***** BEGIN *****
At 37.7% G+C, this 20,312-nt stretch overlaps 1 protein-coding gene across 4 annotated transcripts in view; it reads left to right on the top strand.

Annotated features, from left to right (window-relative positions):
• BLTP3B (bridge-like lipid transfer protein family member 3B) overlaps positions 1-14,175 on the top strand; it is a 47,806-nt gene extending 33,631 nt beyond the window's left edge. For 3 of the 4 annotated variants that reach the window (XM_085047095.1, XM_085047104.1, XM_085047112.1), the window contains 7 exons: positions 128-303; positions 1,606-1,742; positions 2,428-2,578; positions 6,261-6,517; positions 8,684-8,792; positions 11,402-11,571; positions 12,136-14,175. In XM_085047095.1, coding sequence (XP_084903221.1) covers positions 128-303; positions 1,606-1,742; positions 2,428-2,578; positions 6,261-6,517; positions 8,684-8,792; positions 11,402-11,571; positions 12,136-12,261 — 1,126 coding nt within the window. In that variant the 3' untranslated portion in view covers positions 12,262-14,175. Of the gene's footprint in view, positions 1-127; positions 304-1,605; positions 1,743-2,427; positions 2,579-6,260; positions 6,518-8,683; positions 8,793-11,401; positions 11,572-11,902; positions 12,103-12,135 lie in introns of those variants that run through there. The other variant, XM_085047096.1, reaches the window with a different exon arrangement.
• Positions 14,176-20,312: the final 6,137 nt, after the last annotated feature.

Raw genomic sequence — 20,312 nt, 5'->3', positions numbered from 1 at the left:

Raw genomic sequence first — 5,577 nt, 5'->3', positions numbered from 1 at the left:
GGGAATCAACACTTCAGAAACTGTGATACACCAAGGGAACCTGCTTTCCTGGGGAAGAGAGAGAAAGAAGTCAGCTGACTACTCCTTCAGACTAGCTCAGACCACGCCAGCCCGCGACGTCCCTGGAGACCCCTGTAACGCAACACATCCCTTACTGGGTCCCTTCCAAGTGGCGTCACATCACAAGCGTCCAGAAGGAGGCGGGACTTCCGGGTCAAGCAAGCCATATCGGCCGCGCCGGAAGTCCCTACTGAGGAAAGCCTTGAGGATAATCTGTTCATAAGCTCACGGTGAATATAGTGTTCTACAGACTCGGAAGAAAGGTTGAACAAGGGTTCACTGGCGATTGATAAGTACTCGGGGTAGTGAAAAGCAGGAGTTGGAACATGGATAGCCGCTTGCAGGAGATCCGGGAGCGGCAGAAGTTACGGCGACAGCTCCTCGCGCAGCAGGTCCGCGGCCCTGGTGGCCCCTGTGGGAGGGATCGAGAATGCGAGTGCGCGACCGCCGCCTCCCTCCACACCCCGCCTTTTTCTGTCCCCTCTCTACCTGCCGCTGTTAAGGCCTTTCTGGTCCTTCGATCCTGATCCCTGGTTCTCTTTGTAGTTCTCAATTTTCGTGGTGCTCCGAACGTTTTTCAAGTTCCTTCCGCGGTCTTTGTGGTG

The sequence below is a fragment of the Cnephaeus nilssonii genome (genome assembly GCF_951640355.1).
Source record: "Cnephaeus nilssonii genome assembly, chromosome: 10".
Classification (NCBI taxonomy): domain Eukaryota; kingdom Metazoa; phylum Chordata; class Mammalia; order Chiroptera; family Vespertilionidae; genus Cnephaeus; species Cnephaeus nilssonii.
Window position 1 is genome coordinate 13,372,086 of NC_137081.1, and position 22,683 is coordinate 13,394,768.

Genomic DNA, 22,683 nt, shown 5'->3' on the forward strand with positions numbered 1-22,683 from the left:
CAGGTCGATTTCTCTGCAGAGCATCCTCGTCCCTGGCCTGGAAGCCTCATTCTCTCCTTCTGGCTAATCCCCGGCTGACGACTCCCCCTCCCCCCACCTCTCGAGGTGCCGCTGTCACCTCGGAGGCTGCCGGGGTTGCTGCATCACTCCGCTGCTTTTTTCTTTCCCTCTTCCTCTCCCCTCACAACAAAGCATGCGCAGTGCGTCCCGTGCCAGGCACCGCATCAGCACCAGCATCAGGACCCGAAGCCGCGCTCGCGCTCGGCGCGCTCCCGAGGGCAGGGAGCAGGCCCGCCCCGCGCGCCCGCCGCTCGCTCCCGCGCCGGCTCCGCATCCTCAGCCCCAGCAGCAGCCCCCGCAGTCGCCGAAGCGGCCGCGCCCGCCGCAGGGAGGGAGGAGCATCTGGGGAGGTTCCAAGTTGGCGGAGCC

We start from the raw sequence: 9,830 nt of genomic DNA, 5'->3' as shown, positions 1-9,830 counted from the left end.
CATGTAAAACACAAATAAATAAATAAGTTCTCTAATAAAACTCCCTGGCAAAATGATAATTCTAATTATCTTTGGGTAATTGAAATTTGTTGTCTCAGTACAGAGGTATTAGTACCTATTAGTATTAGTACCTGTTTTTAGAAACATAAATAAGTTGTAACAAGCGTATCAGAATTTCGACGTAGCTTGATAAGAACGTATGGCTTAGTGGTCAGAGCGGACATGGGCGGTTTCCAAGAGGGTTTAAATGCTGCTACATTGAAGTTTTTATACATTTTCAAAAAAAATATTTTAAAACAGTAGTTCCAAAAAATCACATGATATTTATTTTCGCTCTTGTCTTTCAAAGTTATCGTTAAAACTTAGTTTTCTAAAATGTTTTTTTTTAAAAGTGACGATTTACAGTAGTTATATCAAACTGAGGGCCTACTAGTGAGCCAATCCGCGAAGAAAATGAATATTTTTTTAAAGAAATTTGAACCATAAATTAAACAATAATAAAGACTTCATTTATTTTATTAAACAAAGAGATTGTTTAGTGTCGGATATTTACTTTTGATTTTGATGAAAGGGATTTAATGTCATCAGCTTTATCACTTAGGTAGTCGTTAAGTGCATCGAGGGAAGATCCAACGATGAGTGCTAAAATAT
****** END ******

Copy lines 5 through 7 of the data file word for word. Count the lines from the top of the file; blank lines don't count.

Raw genomic sequence — 20,312 nt, 5'->3', positions numbered from 1 at the left:

Raw genomic sequence first — 5,577 nt, 5'->3', positions numbered from 1 at the left:
GGGAATCAACACTTCAGAAACTGTGATACACCAAGGGAACCTGCTTTCCTGGGGAAGAGAGAGAAAGAAGTCAGCTGACTACTCCTTCAGACTAGCTCAGACCACGCCAGCCCGCGACGTCCCTGGAGACCCCTGTAACGCAACACATCCCTTACTGGGTCCCTTCCAAGTGGCGTCACATCACAAGCGTCCAGAAGGAGGCGGGACTTCCGGGTCAAGCAAGCCATATCGGCCGCGCCGGAAGTCCCTACTGAGGAAAGCCTTGAGGATAATCTGTTCATAAGCTCACGGTGAATATAGTGTTCTACAGACTCGGAAGAAAGGTTGAACAAGGGTTCACTGGCGATTGATAAGTACTCGGGGTAGTGAAAAGCAGGAGTTGGAACATGGATAGCCGCTTGCAGGAGATCCGGGAGCGGCAGAAGTTACGGCGACAGCTCCTCGCGCAGCAGGTCCGCGGCCCTGGTGGCCCCTGTGGGAGGGATCGAGAATGCGAGTGCGCGACCGCCGCCTCCCTCCACACCCCGCCTTTTTCTGTCCCCTCTCTACCTGCCGCTGTTAAGGCCTTTCTGGTCCTTCGATCCTGATCCCTGGTTCTCTTTGTAGTTCTCAATTTTCGTGGTGCTCCGAACGTTTTTCAAGTTCCTTCCGCGGTCTTTGTGGTG